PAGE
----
An August 2000 report published by Wynnwith Engineering, a British technical recruitment agency, found the online recruitment industry to be “riddled with inefficiency, misleading information and downright fraud”.

Although the report deals specifically with the UK at that time, the findings will resonate with all knowledge workers who have used online recruiters.

Wynnwith said the questionable practices occured because electronic recruiters were in a fierce race to build momentum before the online jobs market consolidated. For example, in the UK there were hundreds of online job boards. In the long term, the difference between survivors and losers will be the size of their databases.

Two databases matter; lists of companies looking for new staff and the job seekers’ CV databases. A virtuous circle means these two tend to grow in tandem. Outside certain niche markets, employers seek sites with large rosters of job seekers while job seekers look for the sites with the most jobs. It’s easier for a less scrupulous online recruiter to build the job seeker database, hence the ‘whatever it takes’ culture.

Legitimate tactics include advertising in online and offline media to drag in new job seekers. This works, but it can be expensive. And there’s no guarantee a passing job seeker will file a CV on the site’s database. This is where the ‘misleading information and downright fraud’ comes in.

One favourite technique is to post ‘phantom job advertisements’ offering attractive work, pay and conditions. These are designed merely to capture job seeker details. Personal data collected this way is then used in a number of ways to market services back to prospective employers.

First, phantom jobs boost the number of job seeker CVs stored on a web sites database. These numbers alone makes the site more attractive to companies looking for staff.

However, once site operators have a job seeker’s CV on file, they believe they have a ‘relationship’ with that person and then can start bombarding them with details of new jobs.

The right to send new job details is often part of an ‘agreement’ reached with the job seeker when the CV is submitted. Never mind the fact that people often don’t bother to read these agreements. And anyway, online companies have a poor track record of keeping their side of the bargain. In a high profile example, welched on promises not to sell customer data and following the dotcom crash in 2000 many bankrupt online businesses flogged their databases to pay creditors despite cast iron assurances this would never happen.

The practice of writing phantom job advertisements predates the Internet. Recruitment agencies have used them for many years in print advertising as bait, only to tell interested applicants that while the position in question is now filled, another, similar but inferior position has come along. And it’s not unknown for companies to advertise a number of phantom positions as a sly way of signalling to competitors or investors that a major expansion is underway.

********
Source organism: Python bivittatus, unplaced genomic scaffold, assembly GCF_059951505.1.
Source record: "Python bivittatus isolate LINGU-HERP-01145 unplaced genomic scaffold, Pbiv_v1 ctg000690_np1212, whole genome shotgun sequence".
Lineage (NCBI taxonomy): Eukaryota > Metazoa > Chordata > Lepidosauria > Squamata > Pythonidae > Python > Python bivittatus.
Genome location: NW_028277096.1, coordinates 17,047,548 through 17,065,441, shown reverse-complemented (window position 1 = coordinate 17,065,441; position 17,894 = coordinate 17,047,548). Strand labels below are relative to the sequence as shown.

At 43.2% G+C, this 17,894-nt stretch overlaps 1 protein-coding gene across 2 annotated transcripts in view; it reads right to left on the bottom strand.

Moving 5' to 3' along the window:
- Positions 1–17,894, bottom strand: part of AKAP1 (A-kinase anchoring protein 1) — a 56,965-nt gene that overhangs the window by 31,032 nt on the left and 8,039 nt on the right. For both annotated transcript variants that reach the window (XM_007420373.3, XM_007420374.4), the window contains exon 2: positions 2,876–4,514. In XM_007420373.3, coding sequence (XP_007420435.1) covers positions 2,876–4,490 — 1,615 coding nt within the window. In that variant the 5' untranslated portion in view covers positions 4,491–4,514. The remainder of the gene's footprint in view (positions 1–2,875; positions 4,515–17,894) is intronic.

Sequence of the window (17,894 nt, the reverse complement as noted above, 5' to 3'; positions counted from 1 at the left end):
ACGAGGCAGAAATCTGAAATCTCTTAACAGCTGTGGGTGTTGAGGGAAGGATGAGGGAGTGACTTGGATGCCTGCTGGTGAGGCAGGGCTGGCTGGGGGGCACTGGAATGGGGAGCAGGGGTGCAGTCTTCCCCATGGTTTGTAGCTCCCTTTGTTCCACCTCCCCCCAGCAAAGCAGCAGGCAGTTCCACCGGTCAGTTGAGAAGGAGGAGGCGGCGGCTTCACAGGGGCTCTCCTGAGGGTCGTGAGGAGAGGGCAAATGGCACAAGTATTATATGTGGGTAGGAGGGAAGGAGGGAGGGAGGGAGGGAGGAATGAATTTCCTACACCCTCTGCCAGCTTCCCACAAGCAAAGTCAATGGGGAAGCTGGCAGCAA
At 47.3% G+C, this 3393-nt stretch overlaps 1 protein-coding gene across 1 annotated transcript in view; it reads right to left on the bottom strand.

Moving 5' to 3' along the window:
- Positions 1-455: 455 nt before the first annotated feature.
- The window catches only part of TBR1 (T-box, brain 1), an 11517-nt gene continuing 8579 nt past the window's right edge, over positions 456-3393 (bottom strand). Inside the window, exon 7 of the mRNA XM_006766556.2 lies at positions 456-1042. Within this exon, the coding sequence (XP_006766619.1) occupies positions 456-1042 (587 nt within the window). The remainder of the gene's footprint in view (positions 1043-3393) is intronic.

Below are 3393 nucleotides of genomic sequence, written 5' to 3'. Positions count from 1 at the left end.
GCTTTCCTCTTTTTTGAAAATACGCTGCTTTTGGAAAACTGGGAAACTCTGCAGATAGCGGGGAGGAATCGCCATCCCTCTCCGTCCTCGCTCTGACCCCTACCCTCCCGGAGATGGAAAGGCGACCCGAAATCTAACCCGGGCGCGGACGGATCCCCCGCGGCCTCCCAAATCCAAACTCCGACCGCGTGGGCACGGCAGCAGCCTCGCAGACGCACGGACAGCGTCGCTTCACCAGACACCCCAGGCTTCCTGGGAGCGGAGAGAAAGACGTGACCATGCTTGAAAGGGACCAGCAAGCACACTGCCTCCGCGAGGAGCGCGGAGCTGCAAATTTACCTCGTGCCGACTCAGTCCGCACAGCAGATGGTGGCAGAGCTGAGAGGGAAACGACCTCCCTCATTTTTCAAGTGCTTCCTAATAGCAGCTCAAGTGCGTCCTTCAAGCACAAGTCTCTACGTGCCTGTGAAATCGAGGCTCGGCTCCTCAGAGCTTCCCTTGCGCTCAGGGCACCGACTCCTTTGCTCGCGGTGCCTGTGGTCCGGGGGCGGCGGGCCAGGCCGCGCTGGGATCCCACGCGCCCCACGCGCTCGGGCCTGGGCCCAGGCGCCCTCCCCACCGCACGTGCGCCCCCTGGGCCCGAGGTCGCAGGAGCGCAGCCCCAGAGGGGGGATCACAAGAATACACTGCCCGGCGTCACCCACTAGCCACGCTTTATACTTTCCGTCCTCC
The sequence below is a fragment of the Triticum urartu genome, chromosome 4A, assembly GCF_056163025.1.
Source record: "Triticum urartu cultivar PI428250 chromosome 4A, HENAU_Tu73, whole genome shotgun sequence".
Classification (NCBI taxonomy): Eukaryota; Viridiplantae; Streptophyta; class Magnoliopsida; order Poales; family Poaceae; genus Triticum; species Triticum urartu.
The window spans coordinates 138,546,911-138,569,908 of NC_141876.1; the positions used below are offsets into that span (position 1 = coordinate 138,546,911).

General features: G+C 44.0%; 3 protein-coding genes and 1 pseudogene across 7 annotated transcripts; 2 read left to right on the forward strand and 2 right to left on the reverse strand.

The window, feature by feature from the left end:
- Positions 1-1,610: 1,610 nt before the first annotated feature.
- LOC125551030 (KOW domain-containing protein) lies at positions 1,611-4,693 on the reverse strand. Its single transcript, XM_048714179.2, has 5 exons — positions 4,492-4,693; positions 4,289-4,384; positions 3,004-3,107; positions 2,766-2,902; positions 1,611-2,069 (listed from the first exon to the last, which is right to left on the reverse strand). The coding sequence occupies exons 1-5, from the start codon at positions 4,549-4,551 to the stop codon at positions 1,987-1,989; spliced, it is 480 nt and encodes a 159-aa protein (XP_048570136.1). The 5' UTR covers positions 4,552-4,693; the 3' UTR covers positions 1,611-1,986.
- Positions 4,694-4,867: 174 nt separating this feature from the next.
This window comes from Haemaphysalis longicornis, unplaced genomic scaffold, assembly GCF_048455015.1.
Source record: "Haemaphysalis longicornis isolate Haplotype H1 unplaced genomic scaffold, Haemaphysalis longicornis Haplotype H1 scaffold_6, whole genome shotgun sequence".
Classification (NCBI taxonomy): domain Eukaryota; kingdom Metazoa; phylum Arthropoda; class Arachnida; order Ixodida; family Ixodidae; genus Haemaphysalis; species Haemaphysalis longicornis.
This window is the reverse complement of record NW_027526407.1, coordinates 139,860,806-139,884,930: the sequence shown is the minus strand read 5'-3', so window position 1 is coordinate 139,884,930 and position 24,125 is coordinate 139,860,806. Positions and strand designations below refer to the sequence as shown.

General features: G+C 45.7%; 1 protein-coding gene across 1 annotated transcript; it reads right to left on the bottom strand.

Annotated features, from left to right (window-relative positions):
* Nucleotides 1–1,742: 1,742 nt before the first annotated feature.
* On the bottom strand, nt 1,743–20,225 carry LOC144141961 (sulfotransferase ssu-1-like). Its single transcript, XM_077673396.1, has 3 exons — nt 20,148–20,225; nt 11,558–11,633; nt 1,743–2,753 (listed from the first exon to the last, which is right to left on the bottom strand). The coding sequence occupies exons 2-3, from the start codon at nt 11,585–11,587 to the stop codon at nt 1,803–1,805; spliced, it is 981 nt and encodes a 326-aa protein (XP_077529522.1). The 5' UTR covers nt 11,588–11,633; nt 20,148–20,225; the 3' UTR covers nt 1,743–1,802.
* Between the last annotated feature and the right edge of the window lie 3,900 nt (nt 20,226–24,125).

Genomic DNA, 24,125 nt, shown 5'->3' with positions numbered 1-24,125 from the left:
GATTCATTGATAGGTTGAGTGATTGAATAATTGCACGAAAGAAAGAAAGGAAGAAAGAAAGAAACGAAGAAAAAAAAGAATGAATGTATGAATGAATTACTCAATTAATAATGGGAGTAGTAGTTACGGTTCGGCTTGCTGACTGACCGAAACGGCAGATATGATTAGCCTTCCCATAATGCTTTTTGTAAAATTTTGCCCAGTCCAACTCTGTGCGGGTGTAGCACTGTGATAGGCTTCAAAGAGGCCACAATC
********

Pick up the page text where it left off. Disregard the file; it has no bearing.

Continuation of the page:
However the phantom jobs posted on Internet sites are used for entirely different purposes, according to Wynnwith, “Job seekers currently using the Internet to find work can expect to be treated as a trading commodity, with the focus being on capturing their personal details and a CV, rather than feeling any real personal service.” Based on transactions between online recruitment company the value of a single CV posted on the net in this way can be anything up to a few hundred dollars.

Although Wynnwith didn’t make the connection, it is not entirely unknown for companies that have collected CV information, which often includes details about salary levels, family circumstances and other private information to hawk their data to companies selling financial services and other products. Even people who are scrupulous about their personal privacy in most online transactions seem happy to spill the beans to a prospective employer.

The first step towards protecting oneself from abusive practices is to recognize that it exists. Awareness is half the battle. Think twice before submitting private data, would you be happy if the information ended up on anyone’s desk. How about if it got sent to your current boss?

The second step is to know who you are dealing with and what are their credentials. It sounds obvious, but you need to read all those legalistic disclaimers hidden away in obscure corners. If something you read feels wrong, there’s a good chance it is wrong. Better still, if you can afford it, ask a lawyer for advice.

Wynnwith says, “the onus is on the job seeker to establish the professional credentials and track record of the web sites they find on the Internet and make a judgement accordingly.” In other words, only deal with sites that are trustworthy. This is easier said than done, but looking for membership of relevant industry organisations and adherence to codes of conduct is the best starting place.